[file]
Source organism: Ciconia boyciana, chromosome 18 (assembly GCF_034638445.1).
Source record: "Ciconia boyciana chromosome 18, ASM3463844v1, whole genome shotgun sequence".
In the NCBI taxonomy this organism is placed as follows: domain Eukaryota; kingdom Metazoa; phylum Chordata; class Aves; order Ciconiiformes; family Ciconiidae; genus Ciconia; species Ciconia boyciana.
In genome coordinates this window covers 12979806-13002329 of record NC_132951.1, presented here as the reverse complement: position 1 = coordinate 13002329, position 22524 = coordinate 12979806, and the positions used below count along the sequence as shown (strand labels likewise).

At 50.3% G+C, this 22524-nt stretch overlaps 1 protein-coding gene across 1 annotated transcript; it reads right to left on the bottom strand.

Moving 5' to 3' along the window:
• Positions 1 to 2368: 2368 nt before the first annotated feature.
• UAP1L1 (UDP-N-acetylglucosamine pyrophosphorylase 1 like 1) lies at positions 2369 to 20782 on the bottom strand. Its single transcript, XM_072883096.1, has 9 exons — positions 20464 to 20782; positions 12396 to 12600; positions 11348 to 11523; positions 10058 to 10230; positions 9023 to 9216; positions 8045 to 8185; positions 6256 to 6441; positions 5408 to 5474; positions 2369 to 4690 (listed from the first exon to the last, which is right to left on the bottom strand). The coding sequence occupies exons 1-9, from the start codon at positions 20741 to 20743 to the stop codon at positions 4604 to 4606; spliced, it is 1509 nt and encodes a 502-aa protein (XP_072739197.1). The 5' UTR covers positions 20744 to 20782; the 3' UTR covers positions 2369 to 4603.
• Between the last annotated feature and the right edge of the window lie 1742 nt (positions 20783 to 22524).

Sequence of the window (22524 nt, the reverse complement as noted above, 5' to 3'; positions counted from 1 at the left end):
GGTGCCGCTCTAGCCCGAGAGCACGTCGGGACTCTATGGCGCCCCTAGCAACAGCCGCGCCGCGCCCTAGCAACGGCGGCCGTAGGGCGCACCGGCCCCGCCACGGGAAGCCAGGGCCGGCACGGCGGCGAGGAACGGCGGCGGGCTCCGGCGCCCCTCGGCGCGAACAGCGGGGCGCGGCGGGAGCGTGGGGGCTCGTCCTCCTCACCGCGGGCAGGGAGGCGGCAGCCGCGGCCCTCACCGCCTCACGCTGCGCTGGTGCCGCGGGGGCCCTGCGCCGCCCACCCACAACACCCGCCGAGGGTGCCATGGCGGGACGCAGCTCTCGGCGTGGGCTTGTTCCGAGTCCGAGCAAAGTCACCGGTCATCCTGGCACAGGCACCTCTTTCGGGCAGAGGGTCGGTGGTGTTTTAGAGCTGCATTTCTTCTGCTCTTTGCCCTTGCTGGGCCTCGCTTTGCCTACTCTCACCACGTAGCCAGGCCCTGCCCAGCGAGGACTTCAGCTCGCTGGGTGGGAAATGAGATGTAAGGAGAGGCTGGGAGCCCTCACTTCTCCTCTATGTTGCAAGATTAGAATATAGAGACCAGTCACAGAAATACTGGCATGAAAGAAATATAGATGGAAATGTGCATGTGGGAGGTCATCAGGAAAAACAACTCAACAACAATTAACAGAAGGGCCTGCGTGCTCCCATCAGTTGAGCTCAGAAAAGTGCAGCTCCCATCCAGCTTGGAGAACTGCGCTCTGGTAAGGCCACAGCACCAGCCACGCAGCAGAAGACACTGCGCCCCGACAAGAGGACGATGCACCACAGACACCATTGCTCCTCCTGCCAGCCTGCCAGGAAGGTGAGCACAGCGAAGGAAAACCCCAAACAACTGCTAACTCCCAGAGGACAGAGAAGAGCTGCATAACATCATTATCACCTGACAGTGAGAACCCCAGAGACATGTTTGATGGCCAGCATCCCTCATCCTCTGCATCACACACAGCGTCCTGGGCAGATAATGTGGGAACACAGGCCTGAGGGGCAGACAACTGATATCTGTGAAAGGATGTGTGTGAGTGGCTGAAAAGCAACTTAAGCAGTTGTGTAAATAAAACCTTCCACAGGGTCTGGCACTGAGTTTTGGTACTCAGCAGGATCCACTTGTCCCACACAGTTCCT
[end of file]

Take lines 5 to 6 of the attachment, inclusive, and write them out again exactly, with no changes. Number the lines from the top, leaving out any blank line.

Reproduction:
At 50.3% G+C, this 22524-nt stretch overlaps 1 protein-coding gene across 1 annotated transcript; it reads right to left on the bottom strand.

Moving 5' to 3' along the window: